• Welcome to the Chronicle Forums.
    Please complete your profile. The forums and the rest of www.chronofhorse.com has single sign-in, so your log in information for one will automatically work for the other. Disclaimer: The opinions expressed here are the views of the individual and do not necessarily reflect the views and opinions of The Chronicle of the Horse.



Forum rules and no-advertising policy

As a participant on this forum, it is your responsibility to know and follow our rules. Please read this message in its entirety.

Board Rules

1. You’re responsible for what you say.
As outlined in Section 230 of the Communications Decency Act, The Chronicle of the Horse and its affiliates, as well Jelsoft Enterprises Ltd., the developers of vBulletin, are not legally responsible for statements made in the forums.

This is a public forum viewed by a wide spectrum of people, so please be mindful of what you say and who might be reading it—details of personal disputes are likely better handled privately. While posters are legally responsible for their statements, the moderators may in their discretion remove or edit posts that violate these rules. Users have the ability to modify or delete their own messages after posting, but administrators generally will not delete posts, threads or accounts upon request.

Outright inflammatory, vulgar, harassing, malicious or otherwise inappropriate statements and criminal charges unsubstantiated by a reputable news source or legal documentation will not be tolerated and will be dealt with at the discretion of the moderators.

2. Conversations in horse-related forums should be horse-related.
The forums are a wonderful source of information and support for members of the horse community. While it’s understandably tempting to share information or search for input on other topics upon which members might have a similar level of knowledge, members must maintain the focus on horses.

3. Keep conversations productive, on topic and civil.
Discussion and disagreement are inevitable and encouraged; personal insults, diatribes and sniping comments are unproductive and unacceptable. Whether a subject is light-hearted or serious, keep posts focused on the current topic and of general interest to other participants of that thread. Utilize the private message feature or personal email where appropriate to address side topics or personal issues not related to the topic at large.

4. No advertising in the discussion forums.
Posts in the discussion forums directly or indirectly advertising horses, jobs, items or services for sale or wanted will be removed at the discretion of the moderators. Use of the private messaging feature or email addresses obtained through users’ profiles for unsolicited advertising is not permitted.

Company representatives may participate in discussions and answer questions about their products or services, or suggest their products on recent threads if they fulfill the criteria of a query. False "testimonials" provided by company affiliates posing as general consumers are not appropriate, and self-promotion of sales, ad campaigns, etc. through the discussion forums is not allowed.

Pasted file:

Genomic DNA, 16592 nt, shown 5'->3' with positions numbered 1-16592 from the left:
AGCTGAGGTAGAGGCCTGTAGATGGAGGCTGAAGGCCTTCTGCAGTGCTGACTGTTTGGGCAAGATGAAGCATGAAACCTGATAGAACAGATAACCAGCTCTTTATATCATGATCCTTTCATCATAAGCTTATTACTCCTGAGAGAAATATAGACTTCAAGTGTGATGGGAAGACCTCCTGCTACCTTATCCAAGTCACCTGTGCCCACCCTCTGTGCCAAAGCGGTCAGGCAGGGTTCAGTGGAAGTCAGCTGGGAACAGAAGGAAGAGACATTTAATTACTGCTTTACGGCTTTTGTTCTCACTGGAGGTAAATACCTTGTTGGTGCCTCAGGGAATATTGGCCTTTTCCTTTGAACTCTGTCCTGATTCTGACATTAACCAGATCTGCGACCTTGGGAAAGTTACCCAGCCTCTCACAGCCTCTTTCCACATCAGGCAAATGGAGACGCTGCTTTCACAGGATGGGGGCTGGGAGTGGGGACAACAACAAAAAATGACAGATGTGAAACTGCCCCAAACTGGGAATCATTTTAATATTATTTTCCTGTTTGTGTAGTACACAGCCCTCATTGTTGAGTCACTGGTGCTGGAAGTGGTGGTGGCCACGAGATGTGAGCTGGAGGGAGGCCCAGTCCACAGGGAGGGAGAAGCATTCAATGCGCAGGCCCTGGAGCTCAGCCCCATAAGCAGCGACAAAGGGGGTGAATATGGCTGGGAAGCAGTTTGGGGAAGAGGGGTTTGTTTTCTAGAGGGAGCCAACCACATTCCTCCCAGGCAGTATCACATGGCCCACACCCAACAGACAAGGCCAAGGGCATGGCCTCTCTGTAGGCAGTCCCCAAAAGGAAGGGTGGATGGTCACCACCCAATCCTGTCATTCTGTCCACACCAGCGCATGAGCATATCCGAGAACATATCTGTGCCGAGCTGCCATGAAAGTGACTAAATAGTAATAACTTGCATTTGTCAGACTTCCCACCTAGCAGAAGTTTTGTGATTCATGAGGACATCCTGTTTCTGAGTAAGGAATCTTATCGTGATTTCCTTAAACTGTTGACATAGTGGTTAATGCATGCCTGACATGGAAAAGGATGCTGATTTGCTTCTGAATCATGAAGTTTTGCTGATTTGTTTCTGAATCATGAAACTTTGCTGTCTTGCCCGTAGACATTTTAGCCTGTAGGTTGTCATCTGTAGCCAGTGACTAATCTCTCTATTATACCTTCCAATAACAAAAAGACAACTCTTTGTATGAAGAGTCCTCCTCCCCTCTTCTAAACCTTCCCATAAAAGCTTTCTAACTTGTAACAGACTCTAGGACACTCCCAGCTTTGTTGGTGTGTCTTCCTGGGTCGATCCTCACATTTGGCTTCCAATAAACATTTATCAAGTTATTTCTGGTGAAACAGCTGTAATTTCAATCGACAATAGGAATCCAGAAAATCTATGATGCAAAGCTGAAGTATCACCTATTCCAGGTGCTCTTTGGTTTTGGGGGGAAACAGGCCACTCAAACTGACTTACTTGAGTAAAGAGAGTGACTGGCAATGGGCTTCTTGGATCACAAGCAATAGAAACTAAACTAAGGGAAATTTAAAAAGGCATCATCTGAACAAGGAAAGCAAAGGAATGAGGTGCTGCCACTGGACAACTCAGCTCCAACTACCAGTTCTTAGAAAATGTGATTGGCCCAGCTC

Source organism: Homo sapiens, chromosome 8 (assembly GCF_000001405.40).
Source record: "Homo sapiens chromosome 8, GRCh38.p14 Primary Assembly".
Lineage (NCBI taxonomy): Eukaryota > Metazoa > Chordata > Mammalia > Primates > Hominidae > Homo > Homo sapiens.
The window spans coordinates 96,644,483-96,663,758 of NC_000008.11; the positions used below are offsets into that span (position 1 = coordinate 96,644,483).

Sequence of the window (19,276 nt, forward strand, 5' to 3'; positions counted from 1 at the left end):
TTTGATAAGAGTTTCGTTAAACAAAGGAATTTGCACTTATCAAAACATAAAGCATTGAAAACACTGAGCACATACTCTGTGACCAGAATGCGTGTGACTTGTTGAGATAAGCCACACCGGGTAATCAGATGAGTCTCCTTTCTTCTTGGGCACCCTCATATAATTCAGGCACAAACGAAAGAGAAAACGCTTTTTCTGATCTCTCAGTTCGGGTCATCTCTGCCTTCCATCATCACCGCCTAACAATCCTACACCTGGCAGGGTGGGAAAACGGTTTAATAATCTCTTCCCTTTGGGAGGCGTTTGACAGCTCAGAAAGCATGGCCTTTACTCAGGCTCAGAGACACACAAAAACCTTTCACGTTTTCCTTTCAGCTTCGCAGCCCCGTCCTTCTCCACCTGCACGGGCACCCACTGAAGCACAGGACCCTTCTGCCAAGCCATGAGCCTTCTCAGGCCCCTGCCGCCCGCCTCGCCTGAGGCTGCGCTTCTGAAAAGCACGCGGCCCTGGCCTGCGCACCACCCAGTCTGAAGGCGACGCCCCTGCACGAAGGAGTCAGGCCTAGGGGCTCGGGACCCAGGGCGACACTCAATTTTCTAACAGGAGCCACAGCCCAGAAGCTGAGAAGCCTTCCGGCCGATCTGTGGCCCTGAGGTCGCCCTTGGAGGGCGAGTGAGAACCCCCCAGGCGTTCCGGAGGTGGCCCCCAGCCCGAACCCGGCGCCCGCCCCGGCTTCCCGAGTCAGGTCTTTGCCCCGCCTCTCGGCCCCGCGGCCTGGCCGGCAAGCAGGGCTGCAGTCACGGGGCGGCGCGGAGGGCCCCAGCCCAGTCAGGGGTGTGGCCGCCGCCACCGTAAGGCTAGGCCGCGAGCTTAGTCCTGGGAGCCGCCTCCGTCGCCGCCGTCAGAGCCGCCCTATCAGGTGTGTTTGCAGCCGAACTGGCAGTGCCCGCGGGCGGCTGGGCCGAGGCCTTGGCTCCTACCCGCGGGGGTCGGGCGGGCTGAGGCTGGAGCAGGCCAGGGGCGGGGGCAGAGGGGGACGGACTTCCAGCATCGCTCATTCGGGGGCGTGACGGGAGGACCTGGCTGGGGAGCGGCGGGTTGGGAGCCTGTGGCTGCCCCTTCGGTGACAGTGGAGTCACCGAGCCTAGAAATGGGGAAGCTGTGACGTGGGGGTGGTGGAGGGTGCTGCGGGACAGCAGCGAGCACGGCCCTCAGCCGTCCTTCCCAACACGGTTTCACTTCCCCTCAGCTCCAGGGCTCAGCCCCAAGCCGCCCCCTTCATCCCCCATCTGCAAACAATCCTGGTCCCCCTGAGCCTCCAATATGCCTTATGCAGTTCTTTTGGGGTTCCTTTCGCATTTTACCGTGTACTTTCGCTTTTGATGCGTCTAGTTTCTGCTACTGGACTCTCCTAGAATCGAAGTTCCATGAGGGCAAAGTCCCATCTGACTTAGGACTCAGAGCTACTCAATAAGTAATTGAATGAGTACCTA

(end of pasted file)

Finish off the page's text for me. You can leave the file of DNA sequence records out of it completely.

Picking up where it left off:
Paid advertising is available on our classifieds site and through the purchase of banner ads. The tightly monitored Giveaways forum permits free listings of genuinely free horses and items available or wanted (on a limited basis). Items offered for trade are not allowed.

Advertising Policy Specifics
When in doubt of whether something you want to post constitutes advertising, please contact a moderator privately in advance for further clarification. Refer to the following points for general guidelines:

Horses – Only general discussion about the buying, leasing, selling and pricing of horses is permitted. If the post contains, or links to, the type of specific information typically found in a sales or wanted ad, and it’s related to a horse for sale, regardless of who’s selling it, it doesn’t belong in the discussion forums.

Stallions – Board members may ask for suggestions on breeding stallion recommendations. Stallion owners may reply to such queries by suggesting their own stallions, only if their horse fits the specific criteria of the original poster. Excessive promotion of a stallion by its owner or related parties is not permitted and will be addressed at the discretion of the moderators.

Services – Members may use the forums to ask for general recommendations of trainers, barns, shippers, farriers, etc., and other members may answer those requests by suggesting themselves or their company, if their services fulfill the specific criteria of the original post. Members may not solicit other members for business if it is not in response to a direct, genuine query.

Products – While members may ask for general opinions and suggestions on equipment, trailers, trucks, etc., they may not list the specific attributes for which they are in the market, as such posts serve as wanted ads.